Alcohol poisoning - Prevention 

Preventing alcohol poisoning 

Alcohol units: women

If women regularly drink more than two to three units of alcohol a day, it could add up to a serious health problem.

Media last reviewed: 06/09/2013

Next review due: 06/09/2015

Know your units…

Many people are surprised by the number of units found in some standard drinks:

  • a can of standard lager, beer or bitter – 1.8 units
  • a can of strong lager, beer or bitter – 2.2 units
  • a pint of standard lager, beer or bitter – 2.3 units
  • a pint of strong lager, beer or bitter – 2.8 units
  • a small glass of wine (125ml) – 1.5 units
  • a large glass of wine (250ml) – 3 units
  • a bottle of alcopops – 1.4 units
  • a measure of spirits (25ml) – 1 unit
  • a bottle of wine – 9 units
  • a one litre bottle of standard cider – 4 units
  • a one litre bottle of strong cider – 9 units
  • a 700ml bottle of spirits – 27-28 units

Alcohol passes quickly into your bloodstream. The physical and mental effects on your body can happen very suddenly.

To stop yourself from getting drunk and risking alcohol poisoning, it helps to be aware of how much you are drinking and the effect this could have on your body.

The effects of alcohol

Around 1-2 units

  • your heart rate will speed up and your blood vessels expand
  • you get the warm, sociable feeling associated with moderate drinking

Around 4-6 units

  • your decision making and judgement will start to be affected, making you lose your inhibitions and become more reckless
  • the cells in your nervous system will start to be affected, making you feel lightheaded
  • your coordination will be affected and your reaction time may be slower

Around 8-9 units

  • your reaction times will be much slower
  • your speech will begin to slur
  • your vision will begin to lose focus
  • your liver will be unable to remove all of the alcohol overnight, so it is likely you will wake up with a hangover

At this stage you should seriously consider not drinking any more alcohol.

But if you do:

Around 10-12 units

  • your coordination will be seriously impaired, placing you at high risk of having an accident
  • you may stagger around or feel unstable on your feet
  • you will feel drowsy or dizzy
  • the amount of alcohol in your body will begin to reach toxic (poisonous) levels
  • you may need to go to the toilet more often as your body attempts to quickly pass the alcohol out with your urine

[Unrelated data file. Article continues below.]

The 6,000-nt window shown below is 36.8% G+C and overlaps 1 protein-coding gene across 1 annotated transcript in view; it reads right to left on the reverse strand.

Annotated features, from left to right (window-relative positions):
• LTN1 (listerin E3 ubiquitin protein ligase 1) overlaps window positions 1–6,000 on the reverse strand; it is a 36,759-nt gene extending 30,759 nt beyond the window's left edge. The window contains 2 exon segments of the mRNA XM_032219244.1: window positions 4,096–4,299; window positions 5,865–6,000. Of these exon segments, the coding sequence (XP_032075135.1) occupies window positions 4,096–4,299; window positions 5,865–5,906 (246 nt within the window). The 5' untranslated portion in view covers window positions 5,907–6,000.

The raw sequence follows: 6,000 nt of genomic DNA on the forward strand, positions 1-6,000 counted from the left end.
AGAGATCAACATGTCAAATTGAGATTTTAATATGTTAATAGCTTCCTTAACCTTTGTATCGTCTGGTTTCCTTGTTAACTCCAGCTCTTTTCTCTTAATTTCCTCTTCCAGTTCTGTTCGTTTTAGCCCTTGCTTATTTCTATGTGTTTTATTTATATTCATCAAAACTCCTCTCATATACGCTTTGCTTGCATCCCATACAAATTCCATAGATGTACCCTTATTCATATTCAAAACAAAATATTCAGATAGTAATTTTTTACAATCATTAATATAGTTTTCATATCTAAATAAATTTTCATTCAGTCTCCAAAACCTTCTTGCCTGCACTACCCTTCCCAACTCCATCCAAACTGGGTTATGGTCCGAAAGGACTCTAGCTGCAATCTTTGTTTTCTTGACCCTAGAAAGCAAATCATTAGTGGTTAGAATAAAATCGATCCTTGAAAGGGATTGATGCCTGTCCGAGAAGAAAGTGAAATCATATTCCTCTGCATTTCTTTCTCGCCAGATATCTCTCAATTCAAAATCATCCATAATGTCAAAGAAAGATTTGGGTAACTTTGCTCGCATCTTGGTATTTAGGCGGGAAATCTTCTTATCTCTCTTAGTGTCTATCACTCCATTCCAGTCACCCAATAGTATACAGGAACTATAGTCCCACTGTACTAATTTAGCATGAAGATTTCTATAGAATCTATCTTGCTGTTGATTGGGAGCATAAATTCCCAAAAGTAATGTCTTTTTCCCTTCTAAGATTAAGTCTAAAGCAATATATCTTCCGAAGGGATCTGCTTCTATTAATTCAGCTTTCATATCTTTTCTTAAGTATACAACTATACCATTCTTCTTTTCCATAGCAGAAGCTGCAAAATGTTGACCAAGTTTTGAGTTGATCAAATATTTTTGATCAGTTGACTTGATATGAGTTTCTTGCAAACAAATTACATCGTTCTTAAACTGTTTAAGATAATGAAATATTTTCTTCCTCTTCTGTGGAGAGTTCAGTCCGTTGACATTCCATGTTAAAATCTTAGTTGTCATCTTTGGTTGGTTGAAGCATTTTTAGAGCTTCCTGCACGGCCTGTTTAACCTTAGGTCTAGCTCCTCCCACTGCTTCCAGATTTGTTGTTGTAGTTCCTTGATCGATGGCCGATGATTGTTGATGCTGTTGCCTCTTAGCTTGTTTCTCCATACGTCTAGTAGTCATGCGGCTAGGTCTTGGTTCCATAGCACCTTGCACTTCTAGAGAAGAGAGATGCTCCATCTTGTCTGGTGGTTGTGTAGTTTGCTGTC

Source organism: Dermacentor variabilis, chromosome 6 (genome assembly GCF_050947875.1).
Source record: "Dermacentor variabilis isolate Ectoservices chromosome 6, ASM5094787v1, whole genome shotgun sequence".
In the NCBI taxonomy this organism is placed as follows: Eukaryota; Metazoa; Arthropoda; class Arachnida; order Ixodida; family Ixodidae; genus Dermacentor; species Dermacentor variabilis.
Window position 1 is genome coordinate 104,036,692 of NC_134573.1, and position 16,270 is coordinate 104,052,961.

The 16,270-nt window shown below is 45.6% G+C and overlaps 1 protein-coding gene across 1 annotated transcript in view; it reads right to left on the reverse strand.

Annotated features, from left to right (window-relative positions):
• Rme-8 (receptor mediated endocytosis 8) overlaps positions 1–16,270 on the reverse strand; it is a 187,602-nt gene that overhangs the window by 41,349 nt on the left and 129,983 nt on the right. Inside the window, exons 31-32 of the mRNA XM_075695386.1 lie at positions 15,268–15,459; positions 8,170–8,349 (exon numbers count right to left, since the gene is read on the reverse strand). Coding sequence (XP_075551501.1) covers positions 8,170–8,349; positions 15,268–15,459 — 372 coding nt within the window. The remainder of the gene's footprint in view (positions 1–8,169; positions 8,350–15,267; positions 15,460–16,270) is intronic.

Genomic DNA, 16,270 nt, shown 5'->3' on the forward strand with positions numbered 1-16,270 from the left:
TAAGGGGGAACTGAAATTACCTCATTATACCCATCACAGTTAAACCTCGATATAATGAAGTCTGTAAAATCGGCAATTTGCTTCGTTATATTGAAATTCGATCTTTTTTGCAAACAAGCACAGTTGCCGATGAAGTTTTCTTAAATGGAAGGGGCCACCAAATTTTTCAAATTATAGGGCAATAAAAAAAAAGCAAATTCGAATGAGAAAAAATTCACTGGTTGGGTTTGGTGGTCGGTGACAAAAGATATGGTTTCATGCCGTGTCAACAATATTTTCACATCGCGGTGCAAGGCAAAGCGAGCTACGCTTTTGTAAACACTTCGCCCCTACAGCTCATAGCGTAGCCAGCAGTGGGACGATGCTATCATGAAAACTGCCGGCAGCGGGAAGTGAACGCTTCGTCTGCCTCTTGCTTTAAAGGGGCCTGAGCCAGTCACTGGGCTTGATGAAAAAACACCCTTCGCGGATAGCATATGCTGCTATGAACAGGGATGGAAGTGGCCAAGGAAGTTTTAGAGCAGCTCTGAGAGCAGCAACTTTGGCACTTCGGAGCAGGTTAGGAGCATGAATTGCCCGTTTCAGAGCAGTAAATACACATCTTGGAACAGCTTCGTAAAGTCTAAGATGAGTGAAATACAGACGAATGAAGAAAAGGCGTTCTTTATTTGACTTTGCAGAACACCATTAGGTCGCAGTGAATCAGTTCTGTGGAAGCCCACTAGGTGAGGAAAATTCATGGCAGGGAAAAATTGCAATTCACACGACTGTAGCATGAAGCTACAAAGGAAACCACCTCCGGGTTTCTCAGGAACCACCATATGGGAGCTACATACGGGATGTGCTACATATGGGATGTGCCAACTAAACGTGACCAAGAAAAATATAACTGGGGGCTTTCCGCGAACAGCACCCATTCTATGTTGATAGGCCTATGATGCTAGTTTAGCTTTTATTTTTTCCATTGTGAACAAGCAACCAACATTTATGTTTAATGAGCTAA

• you will be dehydrated in the morning, and probably have a severe headache
  • the excess alcohol in your system may upset your digestive system, leading to nausea, vomiting, diarrhoea or indigestion

More than 12 units

  • you're at high risk of developing alcohol poisoning, particularly if you are drinking lots of units in a short space of time
  • the alcohol can begin to interfere with the automatic functions of your body, such as your breathing, heart rate and gag reflex
  • you are at risk of losing consciousness

Some tips for drinking less

  • Replace some of your drinks with non-alcoholic or low-alcohol drinks.
  • If you drink mainly when you go out, try going out later or having your first drink later.
  • If you drink mainly at home, trying buying non-alcoholic or low-alcohol alternatives.
  • Buy smaller glasses and watch how much you pour.
  • If you enjoy drinking pints in the pub or cans of beer watching football, remember lower-strength lagers and beers are available.
  • If you use alcohol to 'wind down' after a hard day, find alternatives, such as exercise classes or relaxation techniques.
  • Avoid drinking on an empty stomach.
  • Avoid mixing different alcoholic drinks, such as beer with wine, or spirits with beer.

Keeping a drink diary

If you are not sure how much you are drinking on a daily basis, try keeping a drink diary. Every day, make a note of:

This should give you a good idea of how much you are drinking, the situations in which you drink and where you could start to cut down.

Page last reviewed: 15/06/2012

Next review due: 15/06/2014


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Use the NHS Choices interactive tools to calculate alcohol units, assess your drinking levels and track your drinking over time